Dressed in a long, flowing djellaba with brown stripes and a plain white kufi skull-cap, thirty-five-year-old Moroccan star Abdellah Yaakoubi – a member of the Issawi brotherhood of Sufis – had the crowd in a frenzy. A mass of young people in their teens and twenties – eyes ablaze, jumping up and down, fists pumping in the air – nearly fell over each other thrusting themselves toward the stage. But Yaakoubi barely moved. He just walked back and forth, singing snaky, curlicue-like melodies into his microphone as percussionists seated behind him pounded away. During the most intense climaxes of his songs, Yaakoubi’s voice sounded as though it was penetrating some invisible barrier between earth and heaven.
To many fans of Sufi music, that penetration is real. “Sufism is something transcendent, from the inside to the outer space where God’s mercy is. It’s coming from the soul, from the bottom of the heart,” said Marouane Hajji, a twenty-three-year-old Sufi-singing prodigy who performed another night at the nearby Dar Tazi. He was speaking in Arabic, through an intepreter. “People are in love and in touch with with the Sufis, because they know that this is the line between them and spirituality and flying into the space.”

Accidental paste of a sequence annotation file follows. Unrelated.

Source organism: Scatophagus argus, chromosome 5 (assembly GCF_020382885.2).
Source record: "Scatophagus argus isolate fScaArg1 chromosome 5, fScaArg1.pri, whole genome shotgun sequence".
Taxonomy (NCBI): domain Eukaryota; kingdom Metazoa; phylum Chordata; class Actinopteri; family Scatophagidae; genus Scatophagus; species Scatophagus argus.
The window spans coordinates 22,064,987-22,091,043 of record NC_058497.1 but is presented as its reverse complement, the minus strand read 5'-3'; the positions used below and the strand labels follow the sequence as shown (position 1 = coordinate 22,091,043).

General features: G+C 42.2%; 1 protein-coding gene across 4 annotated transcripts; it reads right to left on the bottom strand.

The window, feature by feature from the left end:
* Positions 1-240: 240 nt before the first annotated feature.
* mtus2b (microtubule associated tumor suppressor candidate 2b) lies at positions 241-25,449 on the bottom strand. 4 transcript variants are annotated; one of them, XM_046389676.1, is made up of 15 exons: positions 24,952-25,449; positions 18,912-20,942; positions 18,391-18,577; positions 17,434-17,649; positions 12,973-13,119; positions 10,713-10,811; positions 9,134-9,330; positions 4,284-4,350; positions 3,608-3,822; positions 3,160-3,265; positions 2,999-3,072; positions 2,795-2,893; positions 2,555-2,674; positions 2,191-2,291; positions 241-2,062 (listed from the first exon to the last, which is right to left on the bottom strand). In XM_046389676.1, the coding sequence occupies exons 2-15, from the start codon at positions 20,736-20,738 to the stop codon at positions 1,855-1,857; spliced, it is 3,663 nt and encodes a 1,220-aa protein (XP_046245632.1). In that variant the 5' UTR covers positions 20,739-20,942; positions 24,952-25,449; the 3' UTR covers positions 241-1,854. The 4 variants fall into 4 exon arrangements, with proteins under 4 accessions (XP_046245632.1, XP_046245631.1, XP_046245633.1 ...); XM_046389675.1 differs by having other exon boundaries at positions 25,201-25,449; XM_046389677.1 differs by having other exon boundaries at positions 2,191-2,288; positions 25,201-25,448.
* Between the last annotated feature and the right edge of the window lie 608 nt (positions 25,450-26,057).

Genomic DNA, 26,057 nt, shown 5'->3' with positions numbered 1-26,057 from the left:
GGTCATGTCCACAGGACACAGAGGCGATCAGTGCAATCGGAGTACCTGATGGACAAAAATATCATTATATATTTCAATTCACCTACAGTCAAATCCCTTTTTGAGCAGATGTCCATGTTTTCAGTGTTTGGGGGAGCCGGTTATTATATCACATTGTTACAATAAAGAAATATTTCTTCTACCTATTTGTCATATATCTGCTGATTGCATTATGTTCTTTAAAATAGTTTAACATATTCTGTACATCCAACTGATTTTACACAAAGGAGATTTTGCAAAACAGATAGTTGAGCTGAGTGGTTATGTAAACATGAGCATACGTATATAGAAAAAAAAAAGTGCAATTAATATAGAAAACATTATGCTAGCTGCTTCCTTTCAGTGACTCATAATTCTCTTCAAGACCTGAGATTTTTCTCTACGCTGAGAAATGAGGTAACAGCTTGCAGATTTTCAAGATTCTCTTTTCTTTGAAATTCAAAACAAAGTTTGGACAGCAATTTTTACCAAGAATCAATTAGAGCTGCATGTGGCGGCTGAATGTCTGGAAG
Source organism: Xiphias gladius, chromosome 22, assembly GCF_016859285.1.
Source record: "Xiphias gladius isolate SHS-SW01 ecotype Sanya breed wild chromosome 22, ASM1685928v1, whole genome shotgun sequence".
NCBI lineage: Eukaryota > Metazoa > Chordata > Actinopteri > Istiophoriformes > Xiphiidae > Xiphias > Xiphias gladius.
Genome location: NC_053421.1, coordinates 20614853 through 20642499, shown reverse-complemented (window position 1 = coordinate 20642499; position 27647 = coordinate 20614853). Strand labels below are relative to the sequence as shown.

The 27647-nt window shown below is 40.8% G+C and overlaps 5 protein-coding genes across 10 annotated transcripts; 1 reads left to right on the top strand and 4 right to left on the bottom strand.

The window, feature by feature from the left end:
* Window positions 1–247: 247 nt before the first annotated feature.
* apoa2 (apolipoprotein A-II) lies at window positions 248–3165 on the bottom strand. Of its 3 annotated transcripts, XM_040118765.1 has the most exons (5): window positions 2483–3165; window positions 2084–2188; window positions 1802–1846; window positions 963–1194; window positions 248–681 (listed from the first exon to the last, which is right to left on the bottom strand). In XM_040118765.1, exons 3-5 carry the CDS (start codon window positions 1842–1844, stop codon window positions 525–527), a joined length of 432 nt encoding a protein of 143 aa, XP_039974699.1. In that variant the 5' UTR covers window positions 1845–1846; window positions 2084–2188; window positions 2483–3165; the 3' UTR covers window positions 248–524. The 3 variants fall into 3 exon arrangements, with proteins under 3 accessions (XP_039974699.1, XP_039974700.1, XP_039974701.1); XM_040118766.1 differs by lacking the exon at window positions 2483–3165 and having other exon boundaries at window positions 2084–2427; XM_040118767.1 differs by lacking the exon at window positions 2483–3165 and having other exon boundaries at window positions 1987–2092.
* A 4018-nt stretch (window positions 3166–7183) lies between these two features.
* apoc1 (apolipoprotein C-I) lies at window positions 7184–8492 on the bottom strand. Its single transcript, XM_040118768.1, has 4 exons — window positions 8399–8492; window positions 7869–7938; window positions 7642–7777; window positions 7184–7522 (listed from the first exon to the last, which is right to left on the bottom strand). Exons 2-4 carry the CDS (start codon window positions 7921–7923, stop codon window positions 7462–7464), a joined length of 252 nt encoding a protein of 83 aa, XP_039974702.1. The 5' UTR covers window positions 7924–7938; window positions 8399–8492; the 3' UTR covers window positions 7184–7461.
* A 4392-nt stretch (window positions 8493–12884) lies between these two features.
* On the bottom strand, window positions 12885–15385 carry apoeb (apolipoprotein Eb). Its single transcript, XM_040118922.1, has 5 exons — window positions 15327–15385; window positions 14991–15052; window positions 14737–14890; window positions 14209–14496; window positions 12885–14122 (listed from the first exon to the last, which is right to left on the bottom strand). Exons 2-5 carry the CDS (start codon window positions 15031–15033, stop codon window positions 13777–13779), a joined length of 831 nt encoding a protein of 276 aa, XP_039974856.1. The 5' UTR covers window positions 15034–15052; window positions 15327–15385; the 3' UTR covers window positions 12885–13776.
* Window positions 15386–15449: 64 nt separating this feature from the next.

Like gospel singers in the U.S., a Sufi singer’s sole reason for being is to reach God through music, says Blain Auer, a Western Michigan University professor of comparative religions who lives part-time in the Fez medina and the rest in Kalamazoo. Betto and I visited him one day for a walk to some of the medina’s more notable sites: the Moulay Idriss Mausoleum; the Attarine Madrasa, a Fourteenth Century Islamic school; the tomb of Ahmad Tijani, founder of the Tijani Sufi order. We ended the afternoon over tea and conversation on the rooftop of the Nejjarine Museum, a converted inn and warehouses where merchants in prior centuries would display their goods. “The idea (in Sufism) is that there are many ways to God and each individual needs to find his own unique way,” said Auer, a lanky, thirty-one-year-old academic whose pale skin, khakis and button-down shirt make him stand out in the medina like a Jack Russell terrier in a pack of Atlas shepherds. “For some people, music is a very powerful avenue, for some people it’s poetry, and for some people it’s prayer.”
The night before, at another Sufi performance, a scruffy-haired young singer had admitted to Betto that for him, music is a more important avenue than prayer. The statement probably wouldn’t go over well among fundamentalist Christians in the part of the South where I live. Auer said it wouldn’t go over well among some Muslims, either. “There are many Muslims who would say that this is not appropriate behavior, that there is no substitute for prayer and that prayer is an obligation,” he said. But Sufism is a very different kind of Islam from the fundamentalist branches most Americans read about or see on television and in movies. Like the Christian mysticism that inspired Catholic writer Thomas Merton, Sufism is the branch of Islam in which essential questions are raised: What does it mean to be a Muslim? What does it mean to be spiritual? What does it mean to be religious? “Sufism is the space where questions of tolerance in the religious tradition are raised,” said Auer. “Like, how much orthodoxy should we adhere to and where are the boundaries that we can stretch and expand upon?”